scalloped pattern on a wall
Steps // How to Paint a Scallop Pattern
1 ×

Create a Template

 
Step One // How to Paint a Scallop Pattern

Create a Template

Mark Powers makes a scalloped pattern template using a quart-sized paint can
Photo by Andrew McCaul

Cut a strip of Mylar 3 inches wide. Align a paint stick or ruler along its top edge and bump a paint can or small plate against it. Trace a semicircle, move the can over, and repeat. Cut out the semicircles with a hot knife (available at craft stores) or an X-Acto blade.

 
2 ×

Mark the Tops of the Rows

 
Step Two // How to Paint a Scallop Pattern

Mark the Tops of the Rows

Mark Powers measures the height of the pattern using a tape measure
Photo by Andrew McCaul

With the help of a tape measure and a pencil, lightly mark the heights of the three sets of waves, allowing for the width of the Mylar strip between marks.

 
3 ×

Continue the Marks Along the Wall

 
Step Three // How to Paint a Scallop Pattern

Continue the Marks Along the Wall

Mark Powers uses a level to mark the scallop rows
Photo by Andrew McCaul

Use a level to draw horizontal lines for the three rows plus a line 3 inches below the lowest one (see Step 4).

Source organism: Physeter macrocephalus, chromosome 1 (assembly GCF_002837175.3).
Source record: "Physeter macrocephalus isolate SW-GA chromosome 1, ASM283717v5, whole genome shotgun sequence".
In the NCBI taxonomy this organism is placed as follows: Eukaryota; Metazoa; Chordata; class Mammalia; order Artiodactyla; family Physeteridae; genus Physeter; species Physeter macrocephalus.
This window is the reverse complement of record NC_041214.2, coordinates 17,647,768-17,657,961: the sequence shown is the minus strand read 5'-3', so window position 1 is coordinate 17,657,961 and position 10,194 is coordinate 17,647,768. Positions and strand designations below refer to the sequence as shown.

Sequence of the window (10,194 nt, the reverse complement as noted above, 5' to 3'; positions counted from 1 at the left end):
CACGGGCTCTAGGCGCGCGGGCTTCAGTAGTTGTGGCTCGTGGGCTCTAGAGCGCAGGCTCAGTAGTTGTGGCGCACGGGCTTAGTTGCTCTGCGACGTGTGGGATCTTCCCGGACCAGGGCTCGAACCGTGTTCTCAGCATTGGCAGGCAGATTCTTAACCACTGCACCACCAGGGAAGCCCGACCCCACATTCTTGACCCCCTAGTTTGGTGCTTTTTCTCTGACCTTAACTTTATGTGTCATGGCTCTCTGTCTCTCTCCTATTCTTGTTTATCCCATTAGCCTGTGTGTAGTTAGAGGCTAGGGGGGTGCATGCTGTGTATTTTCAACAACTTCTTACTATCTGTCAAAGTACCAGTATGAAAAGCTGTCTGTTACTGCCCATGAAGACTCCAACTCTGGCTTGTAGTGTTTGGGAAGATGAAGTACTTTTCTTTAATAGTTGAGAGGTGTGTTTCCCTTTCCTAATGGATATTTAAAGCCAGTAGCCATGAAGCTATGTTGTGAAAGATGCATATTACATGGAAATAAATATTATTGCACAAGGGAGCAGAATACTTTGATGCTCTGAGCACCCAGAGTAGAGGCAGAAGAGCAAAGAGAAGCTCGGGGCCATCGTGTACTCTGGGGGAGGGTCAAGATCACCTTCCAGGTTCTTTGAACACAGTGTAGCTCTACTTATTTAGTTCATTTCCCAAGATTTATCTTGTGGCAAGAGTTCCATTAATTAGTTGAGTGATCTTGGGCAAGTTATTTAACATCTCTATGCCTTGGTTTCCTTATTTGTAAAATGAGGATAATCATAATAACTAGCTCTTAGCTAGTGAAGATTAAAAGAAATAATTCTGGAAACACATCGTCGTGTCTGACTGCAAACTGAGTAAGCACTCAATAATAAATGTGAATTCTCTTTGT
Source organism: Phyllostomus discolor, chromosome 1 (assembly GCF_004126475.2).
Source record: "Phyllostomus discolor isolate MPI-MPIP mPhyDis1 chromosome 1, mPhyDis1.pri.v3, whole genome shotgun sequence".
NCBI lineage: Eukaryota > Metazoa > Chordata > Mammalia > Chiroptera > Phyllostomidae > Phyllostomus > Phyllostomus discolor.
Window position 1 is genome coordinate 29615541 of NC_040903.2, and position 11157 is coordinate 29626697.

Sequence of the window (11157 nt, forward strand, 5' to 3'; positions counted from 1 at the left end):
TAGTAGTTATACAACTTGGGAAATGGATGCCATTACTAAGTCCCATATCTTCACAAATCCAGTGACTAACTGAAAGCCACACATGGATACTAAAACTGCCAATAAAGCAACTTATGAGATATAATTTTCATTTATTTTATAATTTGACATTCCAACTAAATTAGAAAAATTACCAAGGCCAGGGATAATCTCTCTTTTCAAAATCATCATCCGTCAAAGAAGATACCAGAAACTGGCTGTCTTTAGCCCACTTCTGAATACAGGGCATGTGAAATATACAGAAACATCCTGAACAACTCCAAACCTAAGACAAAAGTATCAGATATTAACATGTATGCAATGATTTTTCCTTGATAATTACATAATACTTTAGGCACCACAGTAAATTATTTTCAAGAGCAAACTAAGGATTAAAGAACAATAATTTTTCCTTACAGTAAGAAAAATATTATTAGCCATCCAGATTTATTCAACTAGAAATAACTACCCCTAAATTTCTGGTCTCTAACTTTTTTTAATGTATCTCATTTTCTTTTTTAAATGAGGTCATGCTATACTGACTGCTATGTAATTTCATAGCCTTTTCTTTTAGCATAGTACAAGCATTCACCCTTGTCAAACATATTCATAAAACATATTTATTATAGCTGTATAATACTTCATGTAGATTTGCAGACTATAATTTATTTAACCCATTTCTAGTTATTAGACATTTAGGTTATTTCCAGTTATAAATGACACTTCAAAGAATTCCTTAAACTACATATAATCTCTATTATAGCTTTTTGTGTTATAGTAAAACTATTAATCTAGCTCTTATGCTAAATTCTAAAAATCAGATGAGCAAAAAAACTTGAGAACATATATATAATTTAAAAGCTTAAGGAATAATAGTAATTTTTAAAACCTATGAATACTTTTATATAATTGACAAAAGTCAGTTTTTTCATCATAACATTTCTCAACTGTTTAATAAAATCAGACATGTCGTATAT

4 ×

Tape Off the Rows

 
Step Four // How to Paint a Scallop Pattern

Tape Off the Rows

Mark Powers applies painter's tape to mark off the scalloped rows
Photo by Andrew McCaul

Apply painter's tape just above each penciled line. The fourth strip of tape will protect the base coat when the bottom row of waves is being brushed on.

 
5 ×

Position the Template

 
Step Five // How to Paint a Scallop Pattern

Position the Template

Mark Powers applies the scallop template to the wall
Photo by Andrew McCaul

Apply spray adhesive to the back of the template and press it in place, with the points at the tape edge, or use a bit of painter's tape to secure it.

 
6 ×

Paint the Waves

 
Step Six // How to Paint a Scallop Pattern

Paint the Waves

Mark Powers paints the scallops
Photo by Andrew McCaul

Lightly pounce paint around the edges to avoid bleeding, and use the stencil brush or a small painter's brush to fill in. Wait a few minutes, peel up the template, reposition it, and repeat.

 
 

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